Based on the picture, and my further clarification, is this correct?
Customer: replied 4 years ago.
I re-wrote the question to clear up any confusion - please review, and re-respond. Thank you much.

================================================================

I'll give some background information and then ask my questions:

I recently purchased a home and decided to tear our the existing bathroom. So far I've tore out the entire bathroom to the studs and capped the existing supply lines. I'm confident in my skills to re-run the supply and drain lines.

The old bathroom was rather crazy in its plumbing design - the toilet used a 4" cast iron stack for drainage and venting, the sink used a 2" ABS line for drainage and the 4" cast iron stack for venting, and the tub used the 2" ABS line for drainage and a 2" steel pipe for venting. Crazy, I know. Also, the old tub had drainage problems with no blockage in the drain line - my guess is that the vent is clogged or blocked somehow.

In the new bathroom, I will be pulling out the old cast iron stack from the roof flashing all the way to the drain into the floor and will be pulling out the 2" steel pipe that was previously used for venting.

The plumbing, both supply and DWV, will be completely new.

My questions are regarding the drains and vents. First, what size vent pipe should I use in this application? For this vent, there will be all of the fixtures in the bathroom (lavatory, toilet, whirlpool tub), plus the utility sink in the basement. The total feet from the utility sink to the roof flashing is roughly 25 feet, and from the bathroom to the roof flashing is roughly 20 feet. From reviewing the plumbing code handbook my state uses, it appears that a 2" vent pipe will sufficiently vent all of these fixtures, so I want to be sure that you'd recommend this as well.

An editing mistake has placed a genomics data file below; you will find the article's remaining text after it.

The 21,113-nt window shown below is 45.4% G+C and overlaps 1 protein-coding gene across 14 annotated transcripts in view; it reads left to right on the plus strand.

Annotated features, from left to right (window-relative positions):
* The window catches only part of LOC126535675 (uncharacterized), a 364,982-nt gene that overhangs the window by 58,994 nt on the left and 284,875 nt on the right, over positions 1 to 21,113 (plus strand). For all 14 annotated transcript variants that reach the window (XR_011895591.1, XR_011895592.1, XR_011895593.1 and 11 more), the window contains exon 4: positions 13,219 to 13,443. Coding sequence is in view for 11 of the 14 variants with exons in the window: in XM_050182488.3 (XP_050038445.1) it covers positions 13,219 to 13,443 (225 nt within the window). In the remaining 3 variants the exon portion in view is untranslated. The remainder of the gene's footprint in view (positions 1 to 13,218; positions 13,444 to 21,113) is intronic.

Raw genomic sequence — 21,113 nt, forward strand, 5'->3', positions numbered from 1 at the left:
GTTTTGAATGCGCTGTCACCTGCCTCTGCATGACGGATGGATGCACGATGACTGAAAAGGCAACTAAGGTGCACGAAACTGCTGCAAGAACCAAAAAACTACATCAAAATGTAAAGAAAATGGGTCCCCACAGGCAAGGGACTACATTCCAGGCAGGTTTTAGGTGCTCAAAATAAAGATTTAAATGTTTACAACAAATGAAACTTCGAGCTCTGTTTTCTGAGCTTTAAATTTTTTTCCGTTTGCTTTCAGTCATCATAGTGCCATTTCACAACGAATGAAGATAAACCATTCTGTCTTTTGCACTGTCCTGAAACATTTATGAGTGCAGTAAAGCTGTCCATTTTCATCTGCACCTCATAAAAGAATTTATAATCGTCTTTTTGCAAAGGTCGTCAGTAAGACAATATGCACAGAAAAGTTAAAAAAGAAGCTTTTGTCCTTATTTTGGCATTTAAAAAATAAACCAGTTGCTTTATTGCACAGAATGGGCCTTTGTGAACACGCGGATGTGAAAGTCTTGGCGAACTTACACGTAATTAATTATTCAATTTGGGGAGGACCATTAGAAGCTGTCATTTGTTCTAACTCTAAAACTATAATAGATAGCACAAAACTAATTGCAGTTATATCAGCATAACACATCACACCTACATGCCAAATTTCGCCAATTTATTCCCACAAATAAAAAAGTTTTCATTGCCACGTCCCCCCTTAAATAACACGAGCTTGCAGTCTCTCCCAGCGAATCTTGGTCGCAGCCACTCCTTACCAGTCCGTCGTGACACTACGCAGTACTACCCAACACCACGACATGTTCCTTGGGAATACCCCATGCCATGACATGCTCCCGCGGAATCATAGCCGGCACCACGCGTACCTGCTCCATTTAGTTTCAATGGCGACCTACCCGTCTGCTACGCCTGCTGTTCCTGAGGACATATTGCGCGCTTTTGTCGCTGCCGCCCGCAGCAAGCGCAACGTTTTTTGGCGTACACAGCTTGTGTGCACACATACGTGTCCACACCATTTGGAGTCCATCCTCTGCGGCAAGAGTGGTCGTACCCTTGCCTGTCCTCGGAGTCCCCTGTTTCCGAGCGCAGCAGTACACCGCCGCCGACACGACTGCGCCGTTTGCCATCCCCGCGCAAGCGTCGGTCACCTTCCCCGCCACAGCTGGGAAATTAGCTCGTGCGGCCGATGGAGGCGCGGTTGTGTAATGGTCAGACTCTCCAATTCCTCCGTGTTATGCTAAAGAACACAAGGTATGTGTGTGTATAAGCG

After removing the existing cast iron stack, I will be replacing it with a 4" ABS pipe into the concrete floor. The utility sink in the basement has its own main drain; however, I am wondering what is the best way to tie in all three drains from the bathroom? All three of the drains will be along a single wall that is 8 ft long and are in line with each other (closest to the door, sink->toilet->tub). The critical distance between any of these drains and the vent pipe would be under 8 ft. The sink drain will be 1 1/2", toilet drain 4", whirlpool tub 2".

The new stack will be at 4" at the base level and taper to 2" above the last drain into the vent stack.

I had originally planned to install a closet bend for the toilet and connect to the 4" soil stack, critical distance being >6', so I was not going to install an additional vent for this and rely solely on the vent stack.

The tub will have a 2" P-trap, and will be vented up through the wall and connect to the vent stack.

The sink will have a 1 1/2" P-trap, and will also be vented up through the wall and connect to the vent stack.

Also, I will be roughing in for a new bathroom on the second story of the house. This bathroom will be vented up through the attic and will connect to the vent stack near the roof flashing.

In conclusion - I am pulling out the existing 2" vent and the 4" cast iron vent stack. In its place, I will be putting a 4" ABS pipe into the floor and running all DWV pipes off of that.

My questions are these:

1.) Am I approaching venting these pipes properly? Properly, in this case, being installing a back vent taken off the horizontal at least 45 degrees above the mid-line and tying back into the stack above flood level of the highest fixture for both the first story lavatory and tub, along with the second story lavatory and toilet. The first story toilet will vent directly into the vent stack since it is <6' from closet bend to waste T.

2.) What is the best way to tie all of the waste pipes together? I know that this is a loaded question, but a little bit of advice in this area should go a long way. My question here revolves mainly around fittings and couplings.

Thanks again for your advice.
Expert:  Rick replied 4 years ago.